Aortic Stenosis in Dogs
My puppy was diagnosed with a heart murmur, and after some tests I was told he has a condition called “aortic stenosis.” I am trying to understand more about this condition.
A dog’s heart has four chambers. The top chambers are called the atria and the bottom chambers are called the ventricles. Valves separate the atria from the ventricles on both sides of the heart. Valves also separate the right ventricle from the main artery to the lungs (the pulmonary artery) and the left ventricle from the aorta (the main artery to the body).
The word “stenosis” means “narrowing,” and aortic stenosis describes a narrowing along the aorta as it leads out of the heart. It is typically present at birth and worsens over the first year of life. Clinical signs of heart disease can occur at any age and depend upon the severity of the obstruction of blood flow out of the heart and into the aorta. The defect can occur above the valve, just inside the aorta, at the valve itself, or below the valve, closer to the heart itself. A heart ultrasound (or echocardiogram) is an important way to see what is happening with the heart and surrounding blood vessels.
Are there some breeds of dog that are more susceptible to aortic stenosis?
There are several dog breeds in which there are risk factors for aortic stenosis. These include:
- German Shepherd Dog
- Golden Retriever
- Bouvier des Flandres
- English Bulldog
- Great Dane
- Bull Terrier
What are the clinical signs associated with aortic stenosis?
The signs of aortic stenosis are related to the severity of the narrowing, and range from no signs at all, to congestive heart failure, fainting, or sudden death. A heart murmur may not be present in very young puppies, but then will develop over the first 6 months of life. Sometimes the murmur is dramatic enough that, by placing a hand against the chest wall, it is possible to feel a vibration caused by the turbulence of the blood flow. As heart failure progresses, the dog may develop rapid breathing or difficulty breathing, and will develop exercise intolerance. Even the pulses in the major arteries may be affected.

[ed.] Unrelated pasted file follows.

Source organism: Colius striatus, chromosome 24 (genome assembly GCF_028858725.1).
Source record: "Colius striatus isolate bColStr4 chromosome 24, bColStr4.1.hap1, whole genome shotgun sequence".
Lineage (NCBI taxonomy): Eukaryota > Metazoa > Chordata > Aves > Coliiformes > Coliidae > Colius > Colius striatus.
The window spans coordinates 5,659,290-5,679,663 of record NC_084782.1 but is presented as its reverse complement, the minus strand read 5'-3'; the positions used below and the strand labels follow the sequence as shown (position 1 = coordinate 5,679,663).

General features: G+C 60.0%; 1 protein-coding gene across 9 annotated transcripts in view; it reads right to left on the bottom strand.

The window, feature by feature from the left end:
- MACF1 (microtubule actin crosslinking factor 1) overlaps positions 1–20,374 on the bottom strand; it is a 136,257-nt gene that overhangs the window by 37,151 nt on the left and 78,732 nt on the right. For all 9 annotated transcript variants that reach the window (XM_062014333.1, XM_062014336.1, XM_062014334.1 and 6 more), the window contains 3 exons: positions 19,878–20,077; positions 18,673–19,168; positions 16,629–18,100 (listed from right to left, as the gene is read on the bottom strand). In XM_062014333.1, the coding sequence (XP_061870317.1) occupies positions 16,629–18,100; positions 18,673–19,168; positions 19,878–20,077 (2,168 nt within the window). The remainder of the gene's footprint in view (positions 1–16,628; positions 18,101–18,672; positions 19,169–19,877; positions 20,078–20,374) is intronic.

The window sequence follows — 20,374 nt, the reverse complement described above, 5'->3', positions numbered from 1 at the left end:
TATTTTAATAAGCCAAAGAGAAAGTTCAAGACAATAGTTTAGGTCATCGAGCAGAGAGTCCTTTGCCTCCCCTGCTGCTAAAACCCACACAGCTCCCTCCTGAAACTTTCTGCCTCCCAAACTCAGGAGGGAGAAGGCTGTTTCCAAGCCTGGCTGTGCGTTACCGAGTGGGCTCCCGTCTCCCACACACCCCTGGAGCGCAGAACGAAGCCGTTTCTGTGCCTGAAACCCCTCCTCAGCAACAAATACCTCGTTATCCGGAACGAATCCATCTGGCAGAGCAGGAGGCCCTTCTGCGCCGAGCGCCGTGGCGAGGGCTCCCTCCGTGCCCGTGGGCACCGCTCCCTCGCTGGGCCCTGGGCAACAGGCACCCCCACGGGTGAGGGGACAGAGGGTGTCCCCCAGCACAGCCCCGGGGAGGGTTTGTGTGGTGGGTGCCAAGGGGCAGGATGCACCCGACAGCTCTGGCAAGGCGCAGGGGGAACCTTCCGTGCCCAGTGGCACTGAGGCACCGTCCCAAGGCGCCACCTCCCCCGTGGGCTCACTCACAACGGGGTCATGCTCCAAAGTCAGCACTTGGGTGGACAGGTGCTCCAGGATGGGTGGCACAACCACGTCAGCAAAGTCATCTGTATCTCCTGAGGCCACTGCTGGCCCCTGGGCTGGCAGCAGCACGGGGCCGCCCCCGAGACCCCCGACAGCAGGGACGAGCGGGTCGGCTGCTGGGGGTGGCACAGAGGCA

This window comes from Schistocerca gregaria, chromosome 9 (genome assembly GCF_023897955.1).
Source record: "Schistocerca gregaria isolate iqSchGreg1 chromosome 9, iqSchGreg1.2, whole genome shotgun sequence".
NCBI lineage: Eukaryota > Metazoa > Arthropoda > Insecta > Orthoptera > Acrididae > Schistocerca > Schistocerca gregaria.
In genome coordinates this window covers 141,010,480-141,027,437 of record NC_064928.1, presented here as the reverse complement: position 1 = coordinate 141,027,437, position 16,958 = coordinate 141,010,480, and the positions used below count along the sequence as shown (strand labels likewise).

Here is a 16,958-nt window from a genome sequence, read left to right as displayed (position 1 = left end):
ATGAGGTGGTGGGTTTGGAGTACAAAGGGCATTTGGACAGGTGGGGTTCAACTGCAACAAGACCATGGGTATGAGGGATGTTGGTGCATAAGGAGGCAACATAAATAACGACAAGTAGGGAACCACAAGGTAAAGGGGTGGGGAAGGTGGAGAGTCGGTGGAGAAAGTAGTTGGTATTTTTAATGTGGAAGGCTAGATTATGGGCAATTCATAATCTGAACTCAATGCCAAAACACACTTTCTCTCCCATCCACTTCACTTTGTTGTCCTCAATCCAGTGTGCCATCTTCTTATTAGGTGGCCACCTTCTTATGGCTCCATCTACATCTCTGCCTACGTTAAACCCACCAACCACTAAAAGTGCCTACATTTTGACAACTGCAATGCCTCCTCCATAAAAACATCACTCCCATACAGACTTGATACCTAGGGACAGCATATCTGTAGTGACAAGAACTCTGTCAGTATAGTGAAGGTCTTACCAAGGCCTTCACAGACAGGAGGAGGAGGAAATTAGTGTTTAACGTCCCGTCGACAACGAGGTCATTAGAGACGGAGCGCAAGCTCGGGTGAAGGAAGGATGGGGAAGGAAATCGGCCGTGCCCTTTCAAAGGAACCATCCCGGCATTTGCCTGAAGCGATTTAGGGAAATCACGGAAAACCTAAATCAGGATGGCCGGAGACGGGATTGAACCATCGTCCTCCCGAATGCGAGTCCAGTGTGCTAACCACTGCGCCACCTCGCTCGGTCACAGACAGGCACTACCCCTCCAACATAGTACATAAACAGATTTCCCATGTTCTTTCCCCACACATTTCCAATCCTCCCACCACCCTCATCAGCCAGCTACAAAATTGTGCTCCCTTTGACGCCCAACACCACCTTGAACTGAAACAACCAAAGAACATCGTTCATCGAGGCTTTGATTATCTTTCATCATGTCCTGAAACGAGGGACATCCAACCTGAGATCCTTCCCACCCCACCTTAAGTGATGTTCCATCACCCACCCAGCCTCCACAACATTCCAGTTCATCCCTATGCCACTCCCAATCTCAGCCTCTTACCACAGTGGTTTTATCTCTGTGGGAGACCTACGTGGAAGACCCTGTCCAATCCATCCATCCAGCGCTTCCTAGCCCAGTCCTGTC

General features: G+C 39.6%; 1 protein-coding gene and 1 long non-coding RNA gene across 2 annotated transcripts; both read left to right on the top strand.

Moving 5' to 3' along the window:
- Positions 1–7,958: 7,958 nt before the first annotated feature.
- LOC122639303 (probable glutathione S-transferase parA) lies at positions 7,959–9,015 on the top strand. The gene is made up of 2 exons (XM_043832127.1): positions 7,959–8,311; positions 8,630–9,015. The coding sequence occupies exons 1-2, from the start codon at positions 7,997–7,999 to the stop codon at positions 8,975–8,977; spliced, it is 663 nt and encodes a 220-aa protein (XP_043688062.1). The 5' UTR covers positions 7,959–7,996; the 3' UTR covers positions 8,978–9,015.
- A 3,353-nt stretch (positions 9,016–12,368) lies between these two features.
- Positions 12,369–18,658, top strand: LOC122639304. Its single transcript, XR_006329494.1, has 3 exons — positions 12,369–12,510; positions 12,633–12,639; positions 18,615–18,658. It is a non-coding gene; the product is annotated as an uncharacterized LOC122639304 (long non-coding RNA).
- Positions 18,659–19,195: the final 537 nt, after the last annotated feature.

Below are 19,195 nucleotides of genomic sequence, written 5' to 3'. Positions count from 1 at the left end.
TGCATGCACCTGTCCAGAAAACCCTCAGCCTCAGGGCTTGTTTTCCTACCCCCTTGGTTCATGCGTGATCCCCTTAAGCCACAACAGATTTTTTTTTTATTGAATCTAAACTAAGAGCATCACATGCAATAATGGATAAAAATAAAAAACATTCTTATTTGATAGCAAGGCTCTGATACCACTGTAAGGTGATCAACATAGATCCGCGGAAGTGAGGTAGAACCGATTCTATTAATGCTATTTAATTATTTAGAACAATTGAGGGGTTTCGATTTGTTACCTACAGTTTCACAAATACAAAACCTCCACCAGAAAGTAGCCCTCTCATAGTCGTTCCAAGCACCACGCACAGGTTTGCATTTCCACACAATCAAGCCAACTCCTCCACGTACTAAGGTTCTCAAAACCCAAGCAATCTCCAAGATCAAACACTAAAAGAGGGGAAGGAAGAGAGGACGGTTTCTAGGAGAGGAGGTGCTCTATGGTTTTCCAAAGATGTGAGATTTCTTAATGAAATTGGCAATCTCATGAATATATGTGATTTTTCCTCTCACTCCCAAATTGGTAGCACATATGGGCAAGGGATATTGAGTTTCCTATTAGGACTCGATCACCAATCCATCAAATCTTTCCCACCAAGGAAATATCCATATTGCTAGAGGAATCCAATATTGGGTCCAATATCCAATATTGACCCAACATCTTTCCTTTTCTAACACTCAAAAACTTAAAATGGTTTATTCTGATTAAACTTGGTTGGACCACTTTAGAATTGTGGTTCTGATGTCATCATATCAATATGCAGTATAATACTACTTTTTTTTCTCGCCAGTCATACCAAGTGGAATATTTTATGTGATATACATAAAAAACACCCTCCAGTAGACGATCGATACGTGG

Most of the time, aortic stenosis is a developmental problem that is present at birth, although it can also occur secondary to infection of the lining of the heart (endocarditis). Endocarditis is more likely in dogs with a suppressed immune system, bacteria in the blood, a generalized infection, or abnormal blood flow through the heart.
Is there any treatment for aortic stenosis?
Treatment focuses on managing the symptoms of congestive heart failure, irregular heartbeats, and fainting episodes. Activity may need to be restricted in order to prevent fainting or collapse. In dogs who are severely affected, exertion can be fatal, so these are dogs who need extra supervision. A low-sodium diet may be in order. Your veterinarian can guide your feeding choices.
Theoretically, definitive treatment would require open-heart surgery with heart-lung bypass to repair or replace the valve, but the risks of this surgery for dogs with aortic stenosis currently outweigh the possible benefits. Dilating the narrowed aorta using an expandable balloon via heart catheterization may improve clinical signs in some dogs.
"Medical management treats
clinical signs but is not a cure."
Medical management treats clinical signs but is not a cure. There are several classes of medication from which your veterinarian may choose including beta blockers and calcium channel blockers.
Your veterinarian may recommend periodic monitoring. This could include electrocardiogram to evaluate the electrical activity in the heart, chest x-rays to assess changes in heart size and shape, and/or echocardiogram.
What is the long-term outlook?
A mildly affected dog may live a normal lifespan without treatment. Dogs with severe aortic stenosis usually develop congestive heart failure which limits life expectancy. Anaesthesia may be contraindicated.
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